Fighting Poverty in a Bad Economy, Americans Move in with Relatives

Oct 03, 2011

Without public debate or fanfare, large numbers of Americans enacted their own anti-poverty program in the depths of the Great Recession: They moved in with relatives. This helped fuel the largest increase in the number of Americans living in multi-generational households in modern history. From 2007 to 2009, the total spiked from 46.5 million to 51.4 million.

Living in a multi-generational household appears to be a financial lifeline for many. Although their adjusted incomes overall are lower, the poverty rate among people in multi-generational households is substantially smaller than for those in other households—11.5% vs. 14.6% in 2009, according to a new Pew Research Center analysis of Census Bureau data.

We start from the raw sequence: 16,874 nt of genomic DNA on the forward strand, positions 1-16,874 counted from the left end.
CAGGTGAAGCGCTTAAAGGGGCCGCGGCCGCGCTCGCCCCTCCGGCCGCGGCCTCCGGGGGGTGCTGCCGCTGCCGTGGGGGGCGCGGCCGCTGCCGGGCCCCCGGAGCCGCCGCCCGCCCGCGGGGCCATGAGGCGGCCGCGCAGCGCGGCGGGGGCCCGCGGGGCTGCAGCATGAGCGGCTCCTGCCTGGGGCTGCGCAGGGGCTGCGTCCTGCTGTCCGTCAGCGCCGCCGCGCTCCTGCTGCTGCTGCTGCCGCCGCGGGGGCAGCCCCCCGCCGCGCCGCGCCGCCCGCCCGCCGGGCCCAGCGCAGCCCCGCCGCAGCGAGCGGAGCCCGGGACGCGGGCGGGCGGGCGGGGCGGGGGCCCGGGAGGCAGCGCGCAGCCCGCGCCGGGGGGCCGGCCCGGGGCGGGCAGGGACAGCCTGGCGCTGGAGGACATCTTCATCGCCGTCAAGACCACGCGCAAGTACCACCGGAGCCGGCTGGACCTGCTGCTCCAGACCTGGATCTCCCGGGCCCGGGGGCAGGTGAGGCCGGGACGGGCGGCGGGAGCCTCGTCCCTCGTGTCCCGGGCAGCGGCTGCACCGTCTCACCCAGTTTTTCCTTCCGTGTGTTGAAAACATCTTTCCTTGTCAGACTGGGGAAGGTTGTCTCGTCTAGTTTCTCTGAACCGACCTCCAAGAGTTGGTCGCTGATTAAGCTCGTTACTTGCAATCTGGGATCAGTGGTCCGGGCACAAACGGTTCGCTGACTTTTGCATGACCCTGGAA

Moreover, the potential benefits of living in multi-generational households are greatest for the groups that have been most affected by the Great Recession. Among the unemployed, the poverty rate in 2009 was 17.5% for those living in multi-generational households, compared with 30.3% for those living in other households. Members of other economically vulnerable groups—young adults, Hispanics and blacks—who live in multi-generational households also experience sharply lower poverty rates than those in other households.

Read the full report, Fighting Poverty in a Bad Economy, Americans Move in with Relatives, on the Pew Research Center's Social & Demographic Trends Web site.

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